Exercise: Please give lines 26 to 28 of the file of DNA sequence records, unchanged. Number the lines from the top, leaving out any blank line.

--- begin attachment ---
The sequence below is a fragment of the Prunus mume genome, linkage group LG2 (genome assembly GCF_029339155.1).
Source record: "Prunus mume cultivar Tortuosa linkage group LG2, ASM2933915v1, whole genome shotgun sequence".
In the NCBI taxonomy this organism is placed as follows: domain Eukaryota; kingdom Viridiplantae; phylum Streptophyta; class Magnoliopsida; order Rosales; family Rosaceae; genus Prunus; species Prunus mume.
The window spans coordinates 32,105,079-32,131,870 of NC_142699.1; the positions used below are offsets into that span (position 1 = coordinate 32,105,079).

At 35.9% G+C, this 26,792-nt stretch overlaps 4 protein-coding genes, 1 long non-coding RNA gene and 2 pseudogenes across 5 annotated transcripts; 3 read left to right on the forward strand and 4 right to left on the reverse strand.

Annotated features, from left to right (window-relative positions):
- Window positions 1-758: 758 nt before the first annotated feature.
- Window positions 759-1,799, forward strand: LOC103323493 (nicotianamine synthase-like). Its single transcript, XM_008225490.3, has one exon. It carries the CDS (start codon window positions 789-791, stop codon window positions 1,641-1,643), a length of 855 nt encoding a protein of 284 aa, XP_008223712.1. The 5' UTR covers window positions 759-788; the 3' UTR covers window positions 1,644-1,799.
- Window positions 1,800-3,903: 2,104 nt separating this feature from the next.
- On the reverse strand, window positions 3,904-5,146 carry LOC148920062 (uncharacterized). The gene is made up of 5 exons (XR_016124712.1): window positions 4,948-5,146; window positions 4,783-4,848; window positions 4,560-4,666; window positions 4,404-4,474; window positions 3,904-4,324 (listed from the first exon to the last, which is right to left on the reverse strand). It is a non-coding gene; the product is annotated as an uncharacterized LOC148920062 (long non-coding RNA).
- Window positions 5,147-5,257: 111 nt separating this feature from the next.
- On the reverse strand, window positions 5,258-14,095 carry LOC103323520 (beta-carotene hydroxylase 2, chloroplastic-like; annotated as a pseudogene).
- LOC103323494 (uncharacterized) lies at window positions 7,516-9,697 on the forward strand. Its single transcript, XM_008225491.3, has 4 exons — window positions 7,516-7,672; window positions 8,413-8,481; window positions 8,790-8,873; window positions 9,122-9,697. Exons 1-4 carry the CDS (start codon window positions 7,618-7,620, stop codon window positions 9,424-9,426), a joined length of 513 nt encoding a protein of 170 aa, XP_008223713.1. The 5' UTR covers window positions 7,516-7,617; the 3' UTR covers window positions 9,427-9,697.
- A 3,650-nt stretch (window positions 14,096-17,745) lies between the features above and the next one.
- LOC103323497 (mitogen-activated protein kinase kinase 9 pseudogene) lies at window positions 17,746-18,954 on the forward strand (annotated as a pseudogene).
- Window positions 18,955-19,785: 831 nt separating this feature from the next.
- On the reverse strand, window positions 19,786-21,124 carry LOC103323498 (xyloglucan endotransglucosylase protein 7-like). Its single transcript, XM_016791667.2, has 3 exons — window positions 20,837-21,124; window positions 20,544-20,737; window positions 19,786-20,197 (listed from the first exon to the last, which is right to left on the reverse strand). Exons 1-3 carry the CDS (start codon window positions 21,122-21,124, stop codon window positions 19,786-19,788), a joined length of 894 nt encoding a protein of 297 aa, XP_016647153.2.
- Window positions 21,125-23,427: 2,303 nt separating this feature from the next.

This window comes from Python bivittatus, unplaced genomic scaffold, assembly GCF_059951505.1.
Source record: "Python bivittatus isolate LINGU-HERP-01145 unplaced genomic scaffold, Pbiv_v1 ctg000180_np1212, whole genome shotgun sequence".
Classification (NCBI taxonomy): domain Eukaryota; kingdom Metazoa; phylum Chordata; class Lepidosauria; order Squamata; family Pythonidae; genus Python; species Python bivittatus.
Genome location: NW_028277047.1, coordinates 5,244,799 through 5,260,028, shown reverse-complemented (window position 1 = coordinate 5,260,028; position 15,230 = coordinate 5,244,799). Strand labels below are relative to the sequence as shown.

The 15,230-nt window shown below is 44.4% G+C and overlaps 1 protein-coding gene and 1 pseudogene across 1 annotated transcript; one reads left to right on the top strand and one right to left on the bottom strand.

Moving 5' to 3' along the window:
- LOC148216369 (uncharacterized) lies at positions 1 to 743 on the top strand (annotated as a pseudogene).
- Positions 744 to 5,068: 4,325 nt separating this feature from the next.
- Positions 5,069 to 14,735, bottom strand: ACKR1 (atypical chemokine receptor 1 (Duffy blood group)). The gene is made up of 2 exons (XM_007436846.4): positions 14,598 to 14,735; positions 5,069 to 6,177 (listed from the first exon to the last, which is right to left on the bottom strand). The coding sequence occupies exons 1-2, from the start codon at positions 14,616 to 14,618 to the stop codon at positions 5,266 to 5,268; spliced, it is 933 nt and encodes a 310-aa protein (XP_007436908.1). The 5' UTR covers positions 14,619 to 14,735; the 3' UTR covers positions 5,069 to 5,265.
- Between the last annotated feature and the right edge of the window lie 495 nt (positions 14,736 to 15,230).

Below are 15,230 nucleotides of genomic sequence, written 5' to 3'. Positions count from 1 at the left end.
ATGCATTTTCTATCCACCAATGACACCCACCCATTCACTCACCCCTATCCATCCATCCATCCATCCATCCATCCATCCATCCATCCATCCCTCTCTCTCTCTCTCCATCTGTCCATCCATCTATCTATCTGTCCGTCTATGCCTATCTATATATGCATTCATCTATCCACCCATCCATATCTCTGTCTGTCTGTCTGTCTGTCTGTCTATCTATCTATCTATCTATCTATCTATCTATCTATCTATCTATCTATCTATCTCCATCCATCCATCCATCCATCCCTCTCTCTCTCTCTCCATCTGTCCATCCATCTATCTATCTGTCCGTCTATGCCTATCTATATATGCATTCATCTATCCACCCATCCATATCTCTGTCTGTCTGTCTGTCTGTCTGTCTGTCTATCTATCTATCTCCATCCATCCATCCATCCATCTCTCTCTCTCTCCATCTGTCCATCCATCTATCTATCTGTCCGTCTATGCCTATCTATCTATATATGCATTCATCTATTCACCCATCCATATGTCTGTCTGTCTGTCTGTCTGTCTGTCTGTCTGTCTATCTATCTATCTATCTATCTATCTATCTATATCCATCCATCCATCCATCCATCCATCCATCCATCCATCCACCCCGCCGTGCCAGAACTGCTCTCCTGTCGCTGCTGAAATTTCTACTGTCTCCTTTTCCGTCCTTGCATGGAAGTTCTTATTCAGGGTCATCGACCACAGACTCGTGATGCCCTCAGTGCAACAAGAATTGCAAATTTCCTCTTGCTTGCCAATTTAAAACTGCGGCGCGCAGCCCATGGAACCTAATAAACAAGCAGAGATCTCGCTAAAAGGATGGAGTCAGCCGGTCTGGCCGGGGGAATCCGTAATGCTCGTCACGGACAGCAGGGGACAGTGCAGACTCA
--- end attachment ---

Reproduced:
- Positions 744 to 5,068: 4,325 nt separating this feature from the next.
- Positions 5,069 to 14,735, bottom strand: ACKR1 (atypical chemokine receptor 1 (Duffy blood group)). The gene is made up of 2 exons (XM_007436846.4): positions 14,598 to 14,735; positions 5,069 to 6,177 (listed from the first exon to the last, which is right to left on the bottom strand). The coding sequence occupies exons 1-2, from the start codon at positions 14,616 to 14,618 to the stop codon at positions 5,266 to 5,268; spliced, it is 933 nt and encodes a 310-aa protein (XP_007436908.1). The 5' UTR covers positions 14,619 to 14,735; the 3' UTR covers positions 5,069 to 5,265.
- Between the last annotated feature and the right edge of the window lie 495 nt (positions 14,736 to 15,230).